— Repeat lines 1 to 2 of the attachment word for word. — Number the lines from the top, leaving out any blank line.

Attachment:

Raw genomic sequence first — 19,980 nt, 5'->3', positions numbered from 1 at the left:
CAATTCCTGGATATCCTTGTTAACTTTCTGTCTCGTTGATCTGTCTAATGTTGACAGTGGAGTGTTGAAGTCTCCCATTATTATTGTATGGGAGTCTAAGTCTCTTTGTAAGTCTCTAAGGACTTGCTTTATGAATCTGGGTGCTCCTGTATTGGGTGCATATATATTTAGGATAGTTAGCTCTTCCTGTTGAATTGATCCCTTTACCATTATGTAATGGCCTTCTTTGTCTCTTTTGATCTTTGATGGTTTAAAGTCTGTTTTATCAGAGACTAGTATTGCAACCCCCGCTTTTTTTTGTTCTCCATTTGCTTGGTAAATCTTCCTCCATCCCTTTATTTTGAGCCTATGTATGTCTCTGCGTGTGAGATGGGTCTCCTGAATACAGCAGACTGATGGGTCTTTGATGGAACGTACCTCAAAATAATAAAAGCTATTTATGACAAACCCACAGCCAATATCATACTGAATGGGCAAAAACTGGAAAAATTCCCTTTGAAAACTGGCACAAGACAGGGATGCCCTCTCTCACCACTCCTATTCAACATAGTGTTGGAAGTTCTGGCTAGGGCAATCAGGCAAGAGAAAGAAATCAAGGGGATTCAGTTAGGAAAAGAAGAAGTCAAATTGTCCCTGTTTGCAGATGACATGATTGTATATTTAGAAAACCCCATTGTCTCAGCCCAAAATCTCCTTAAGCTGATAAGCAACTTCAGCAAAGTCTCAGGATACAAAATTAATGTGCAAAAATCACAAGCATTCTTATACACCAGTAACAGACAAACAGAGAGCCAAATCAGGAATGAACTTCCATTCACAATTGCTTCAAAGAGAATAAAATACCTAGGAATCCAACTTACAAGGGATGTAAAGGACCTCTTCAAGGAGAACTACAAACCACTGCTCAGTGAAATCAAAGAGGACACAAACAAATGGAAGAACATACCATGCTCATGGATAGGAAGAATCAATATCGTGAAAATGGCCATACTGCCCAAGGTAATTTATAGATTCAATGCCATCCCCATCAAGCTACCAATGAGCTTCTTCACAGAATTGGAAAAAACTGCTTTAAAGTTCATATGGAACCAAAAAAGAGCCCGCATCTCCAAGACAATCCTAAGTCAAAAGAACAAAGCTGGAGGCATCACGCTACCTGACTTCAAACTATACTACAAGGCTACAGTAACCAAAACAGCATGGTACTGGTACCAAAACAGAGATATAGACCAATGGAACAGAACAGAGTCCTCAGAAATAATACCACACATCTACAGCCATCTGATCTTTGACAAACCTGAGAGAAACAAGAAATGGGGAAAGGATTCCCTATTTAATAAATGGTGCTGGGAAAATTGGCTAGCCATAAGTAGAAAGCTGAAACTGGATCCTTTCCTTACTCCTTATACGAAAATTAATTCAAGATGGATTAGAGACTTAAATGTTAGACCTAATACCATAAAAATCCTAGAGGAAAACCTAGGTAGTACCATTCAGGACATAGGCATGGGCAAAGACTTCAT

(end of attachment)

Raw genomic sequence first — 19,980 nt, 5'->3', positions numbered from 1 at the left:
CAATTCCTGGATATCCTTGTTAACTTTCTGTCTCGTTGATCTGTCTAATGTTGACAGTGGAGTGTTGAAGTCTCCCATTATTATTGTATGGGAGTCTAAGTCTCTTTGTAAGTCTCTAAGGACTTGCTTTATGAATCTGGGTGCTCCTGTATTGGGTGCATATATATTTAGGATAGTTAGCTCTTCCTGTTGAATTGATCCCTTTACCATTATGTAATGGCCTTCTTTGTCTCTTTTGATCTTTGATGGTTTAAAGTCTGTTTTATCAGAGACTAGTATTGCAACCCCCGCTTTTTTTTGTTCTCCATTTGCTTGGTAAATCTTCCTCCATCCCTTTATTTTGAGCCTATGTATGTCTCTGCGTGTGAGATGGGTCTCCTGAATACAGCAGACTGATGGGTCTTTGATGGAACGTACCTCAAAATAATAAAAGCTATTTATGACAAACCCACAGCCAATATCATACTGAATGGGCAAAAACTGGAAAAATTCCCTTTGAAAACTGGCACAAGACAGGGATGCCCTCTCTCACCACTCCTATTCAACATAGTGTTGGAAGTTCTGGCTAGGGCAATCAGGCAAGAGAAAGAAATCAAGGGGATTCAGTTAGGAAAAGAAGAAGTCAAATTGTCCCTGTTTGCAGATGACATGATTGTATATTTAGAAAACCCCATTGTCTCAGCCCAAAATCTCCTTAAGCTGATAAGCAACTTCAGCAAAGTCTCAGGATACAAAATTAATGTGCAAAAATCACAAGCATTCTTATACACCAGTAACAGACAAACAGAGAGCCAAATCAGGAATGAACTTCCATTCACAATTGCTTCAAAGAGAATAAAATACCTAGGAATCCAACTTACAAGGGATGTAAAGGACCTCTTCAAGGAGAACTACAAACCACTGCTCAGTGAAATCAAAGAGGACACAAACAAATGGAAGAACATACCATGCTCATGGATAGGAAGAATCAATATCGTGAAAATGGCCATACTGCCCAAGGTAATTTATAGATTCAATGCCATCCCCATCAAGCTACCAATGAGCTTCTTCACAGAATTGGAAAAAACTGCTTTAAAGTTCATATGGAACCAAAAAAGAGCCCGCATCTCCAAGACAATCCTAAGTCAAAAGAACAAAGCTGGAGGCATCACGCTACCTGACTTCAAACTATACTACAAGGCTACAGTAACCAAAACAGCATGGTACTGGTACCAAAACAGAGATATAGACCAATGGAACAGAACAGAGTCCTCAGAAATAATACCACACATCTACAGCCATCTGATCTTTGACAAACCTGAGAGAAACAAGAAATGGGGAAAGGATTCCCTATTTAATAAATGGTGCTGGGAAAATTGGCTAGCCATAAGTAGAAAGCTGAAACTGGATCCTTTCCTTACTCCTTATACGAAAATTAATTCAAGATGGATTAGAGACTTAAATGTTAGACCTAATACCATAAAAATCCTAGAGGAAAACCTAGGTAGTACCATTCAGGACATAGGCATGGGCAAAGACTTCAT